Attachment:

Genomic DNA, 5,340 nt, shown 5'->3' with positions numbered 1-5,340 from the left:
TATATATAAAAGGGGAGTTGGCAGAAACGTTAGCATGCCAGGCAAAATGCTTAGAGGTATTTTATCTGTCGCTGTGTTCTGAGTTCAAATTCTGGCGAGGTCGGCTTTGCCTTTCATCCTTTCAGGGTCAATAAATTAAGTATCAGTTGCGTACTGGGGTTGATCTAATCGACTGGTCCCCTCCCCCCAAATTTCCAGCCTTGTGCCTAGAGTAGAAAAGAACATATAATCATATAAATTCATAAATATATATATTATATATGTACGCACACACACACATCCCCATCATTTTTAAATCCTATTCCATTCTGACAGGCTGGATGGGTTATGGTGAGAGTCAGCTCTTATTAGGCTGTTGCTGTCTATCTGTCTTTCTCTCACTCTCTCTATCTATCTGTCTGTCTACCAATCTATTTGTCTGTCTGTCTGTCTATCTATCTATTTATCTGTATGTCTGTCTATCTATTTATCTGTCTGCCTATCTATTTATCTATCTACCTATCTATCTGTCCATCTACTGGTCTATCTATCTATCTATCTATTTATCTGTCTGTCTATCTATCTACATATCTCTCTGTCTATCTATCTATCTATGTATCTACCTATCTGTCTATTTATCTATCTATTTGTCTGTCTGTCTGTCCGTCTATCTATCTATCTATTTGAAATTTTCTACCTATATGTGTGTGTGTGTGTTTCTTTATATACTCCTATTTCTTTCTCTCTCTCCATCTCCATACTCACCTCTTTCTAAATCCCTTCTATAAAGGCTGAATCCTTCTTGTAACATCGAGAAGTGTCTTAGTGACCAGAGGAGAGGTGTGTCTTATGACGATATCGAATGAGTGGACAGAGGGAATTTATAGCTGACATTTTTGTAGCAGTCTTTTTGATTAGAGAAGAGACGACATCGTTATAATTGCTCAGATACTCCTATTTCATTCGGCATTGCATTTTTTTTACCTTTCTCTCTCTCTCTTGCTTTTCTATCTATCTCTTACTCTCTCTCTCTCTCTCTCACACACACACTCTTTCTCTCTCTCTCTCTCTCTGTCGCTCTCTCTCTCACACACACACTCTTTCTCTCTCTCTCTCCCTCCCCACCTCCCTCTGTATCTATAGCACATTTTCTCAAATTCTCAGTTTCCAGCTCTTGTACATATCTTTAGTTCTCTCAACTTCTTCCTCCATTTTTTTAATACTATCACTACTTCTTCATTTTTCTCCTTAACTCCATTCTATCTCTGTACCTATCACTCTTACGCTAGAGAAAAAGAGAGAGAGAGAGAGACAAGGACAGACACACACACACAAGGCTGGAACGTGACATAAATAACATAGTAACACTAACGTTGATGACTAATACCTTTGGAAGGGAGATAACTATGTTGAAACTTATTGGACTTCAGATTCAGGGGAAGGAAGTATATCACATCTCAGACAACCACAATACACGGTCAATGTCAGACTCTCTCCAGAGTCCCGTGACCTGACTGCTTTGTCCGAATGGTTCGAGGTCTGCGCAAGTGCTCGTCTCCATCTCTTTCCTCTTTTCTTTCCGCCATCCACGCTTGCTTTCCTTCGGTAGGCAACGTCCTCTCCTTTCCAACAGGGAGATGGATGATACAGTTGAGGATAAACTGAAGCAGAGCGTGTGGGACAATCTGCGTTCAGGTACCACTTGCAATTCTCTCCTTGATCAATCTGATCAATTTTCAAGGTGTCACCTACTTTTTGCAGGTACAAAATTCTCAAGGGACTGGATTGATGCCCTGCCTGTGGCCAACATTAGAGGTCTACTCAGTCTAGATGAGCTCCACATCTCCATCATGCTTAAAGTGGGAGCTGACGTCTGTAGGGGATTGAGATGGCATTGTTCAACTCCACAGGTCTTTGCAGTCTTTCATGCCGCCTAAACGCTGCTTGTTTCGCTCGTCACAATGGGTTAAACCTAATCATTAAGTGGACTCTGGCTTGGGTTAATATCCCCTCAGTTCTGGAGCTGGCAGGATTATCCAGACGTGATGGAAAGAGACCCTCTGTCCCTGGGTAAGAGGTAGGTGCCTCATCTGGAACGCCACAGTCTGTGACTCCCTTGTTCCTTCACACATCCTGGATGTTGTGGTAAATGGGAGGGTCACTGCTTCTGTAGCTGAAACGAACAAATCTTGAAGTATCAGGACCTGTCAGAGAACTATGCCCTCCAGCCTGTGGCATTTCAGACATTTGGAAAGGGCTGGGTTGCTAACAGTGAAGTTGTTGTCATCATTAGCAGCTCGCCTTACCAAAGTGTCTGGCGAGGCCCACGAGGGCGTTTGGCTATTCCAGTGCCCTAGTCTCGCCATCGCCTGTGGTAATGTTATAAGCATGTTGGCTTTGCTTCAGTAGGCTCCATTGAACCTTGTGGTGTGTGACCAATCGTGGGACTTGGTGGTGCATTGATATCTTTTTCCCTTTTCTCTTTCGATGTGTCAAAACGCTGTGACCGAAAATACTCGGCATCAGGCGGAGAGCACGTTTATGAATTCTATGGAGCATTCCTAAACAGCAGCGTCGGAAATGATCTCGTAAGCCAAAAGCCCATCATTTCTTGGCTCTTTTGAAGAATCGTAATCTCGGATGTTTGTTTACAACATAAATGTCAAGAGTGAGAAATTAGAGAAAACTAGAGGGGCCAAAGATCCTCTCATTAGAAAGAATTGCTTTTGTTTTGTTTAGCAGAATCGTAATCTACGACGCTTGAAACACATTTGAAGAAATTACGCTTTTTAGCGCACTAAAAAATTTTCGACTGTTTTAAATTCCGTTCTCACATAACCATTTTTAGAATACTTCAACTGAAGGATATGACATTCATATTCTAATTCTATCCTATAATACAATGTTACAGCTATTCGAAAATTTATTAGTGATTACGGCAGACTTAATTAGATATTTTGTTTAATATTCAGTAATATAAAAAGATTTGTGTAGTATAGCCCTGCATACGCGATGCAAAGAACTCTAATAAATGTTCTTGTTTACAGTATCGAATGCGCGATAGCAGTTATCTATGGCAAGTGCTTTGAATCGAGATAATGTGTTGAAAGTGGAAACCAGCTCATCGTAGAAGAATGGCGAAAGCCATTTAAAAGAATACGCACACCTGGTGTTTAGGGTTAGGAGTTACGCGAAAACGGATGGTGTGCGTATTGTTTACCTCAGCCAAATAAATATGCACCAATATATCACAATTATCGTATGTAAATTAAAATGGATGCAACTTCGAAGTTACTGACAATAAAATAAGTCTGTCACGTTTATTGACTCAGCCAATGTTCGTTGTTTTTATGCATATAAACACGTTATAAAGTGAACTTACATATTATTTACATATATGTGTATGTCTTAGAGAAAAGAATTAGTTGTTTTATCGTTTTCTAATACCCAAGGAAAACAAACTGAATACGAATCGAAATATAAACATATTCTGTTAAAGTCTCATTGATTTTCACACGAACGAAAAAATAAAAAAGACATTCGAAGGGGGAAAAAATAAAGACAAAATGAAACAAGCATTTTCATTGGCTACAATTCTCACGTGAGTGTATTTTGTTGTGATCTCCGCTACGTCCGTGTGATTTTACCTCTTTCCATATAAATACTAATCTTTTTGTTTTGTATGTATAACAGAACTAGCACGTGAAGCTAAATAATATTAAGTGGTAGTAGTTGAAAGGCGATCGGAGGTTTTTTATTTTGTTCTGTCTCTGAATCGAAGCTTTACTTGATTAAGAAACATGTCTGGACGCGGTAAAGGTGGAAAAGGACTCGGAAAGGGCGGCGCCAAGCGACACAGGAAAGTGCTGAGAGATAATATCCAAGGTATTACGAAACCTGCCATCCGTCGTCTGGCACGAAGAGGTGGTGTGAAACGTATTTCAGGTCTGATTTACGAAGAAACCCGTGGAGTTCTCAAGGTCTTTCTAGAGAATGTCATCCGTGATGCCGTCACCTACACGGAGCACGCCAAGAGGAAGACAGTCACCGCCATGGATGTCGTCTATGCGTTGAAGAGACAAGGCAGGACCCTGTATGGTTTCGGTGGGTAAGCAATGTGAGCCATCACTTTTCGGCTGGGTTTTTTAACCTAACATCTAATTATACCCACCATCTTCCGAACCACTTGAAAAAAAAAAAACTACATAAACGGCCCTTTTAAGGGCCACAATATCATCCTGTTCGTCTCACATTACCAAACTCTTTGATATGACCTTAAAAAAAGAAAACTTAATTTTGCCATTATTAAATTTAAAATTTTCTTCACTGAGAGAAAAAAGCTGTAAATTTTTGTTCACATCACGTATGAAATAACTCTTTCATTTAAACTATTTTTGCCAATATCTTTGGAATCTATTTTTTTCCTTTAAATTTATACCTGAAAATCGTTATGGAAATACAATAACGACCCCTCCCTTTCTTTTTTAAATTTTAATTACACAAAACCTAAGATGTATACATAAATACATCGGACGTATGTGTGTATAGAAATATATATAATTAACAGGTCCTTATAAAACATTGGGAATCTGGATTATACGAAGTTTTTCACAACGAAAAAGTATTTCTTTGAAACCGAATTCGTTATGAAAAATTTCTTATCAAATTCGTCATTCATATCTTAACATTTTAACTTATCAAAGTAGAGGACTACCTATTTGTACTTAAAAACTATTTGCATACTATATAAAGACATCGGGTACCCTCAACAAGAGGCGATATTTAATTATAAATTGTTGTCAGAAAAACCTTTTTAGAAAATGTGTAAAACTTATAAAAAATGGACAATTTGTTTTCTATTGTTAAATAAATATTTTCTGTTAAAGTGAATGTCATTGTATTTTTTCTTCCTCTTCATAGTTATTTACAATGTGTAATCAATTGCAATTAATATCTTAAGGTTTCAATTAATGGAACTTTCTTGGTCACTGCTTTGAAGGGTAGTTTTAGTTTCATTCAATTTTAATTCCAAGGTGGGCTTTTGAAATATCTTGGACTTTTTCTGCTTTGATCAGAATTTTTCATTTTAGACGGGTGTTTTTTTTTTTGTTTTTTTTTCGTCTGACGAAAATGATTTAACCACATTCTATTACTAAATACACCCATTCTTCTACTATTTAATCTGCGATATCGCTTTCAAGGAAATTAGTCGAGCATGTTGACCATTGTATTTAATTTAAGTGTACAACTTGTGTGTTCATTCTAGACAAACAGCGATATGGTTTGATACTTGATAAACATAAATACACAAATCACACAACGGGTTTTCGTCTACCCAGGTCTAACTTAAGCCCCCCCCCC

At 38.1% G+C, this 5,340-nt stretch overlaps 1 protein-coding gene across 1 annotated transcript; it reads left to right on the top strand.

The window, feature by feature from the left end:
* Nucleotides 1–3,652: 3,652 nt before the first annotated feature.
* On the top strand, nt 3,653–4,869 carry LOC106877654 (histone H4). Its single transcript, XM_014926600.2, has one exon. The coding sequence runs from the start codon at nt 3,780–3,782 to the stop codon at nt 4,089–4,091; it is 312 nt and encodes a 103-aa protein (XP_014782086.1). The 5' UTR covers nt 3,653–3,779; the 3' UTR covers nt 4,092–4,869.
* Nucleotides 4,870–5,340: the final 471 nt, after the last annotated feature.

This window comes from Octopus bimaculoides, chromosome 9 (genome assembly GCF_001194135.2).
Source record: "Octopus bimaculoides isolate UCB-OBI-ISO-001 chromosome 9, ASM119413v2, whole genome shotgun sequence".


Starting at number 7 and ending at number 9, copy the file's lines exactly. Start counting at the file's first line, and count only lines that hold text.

* Nucleotides 4,870–5,340: the final 471 nt, after the last annotated feature.

This window comes from Octopus bimaculoides, chromosome 9 (genome assembly GCF_001194135.2).
Source record: "Octopus bimaculoides isolate UCB-OBI-ISO-001 chromosome 9, ASM119413v2, whole genome shotgun sequence".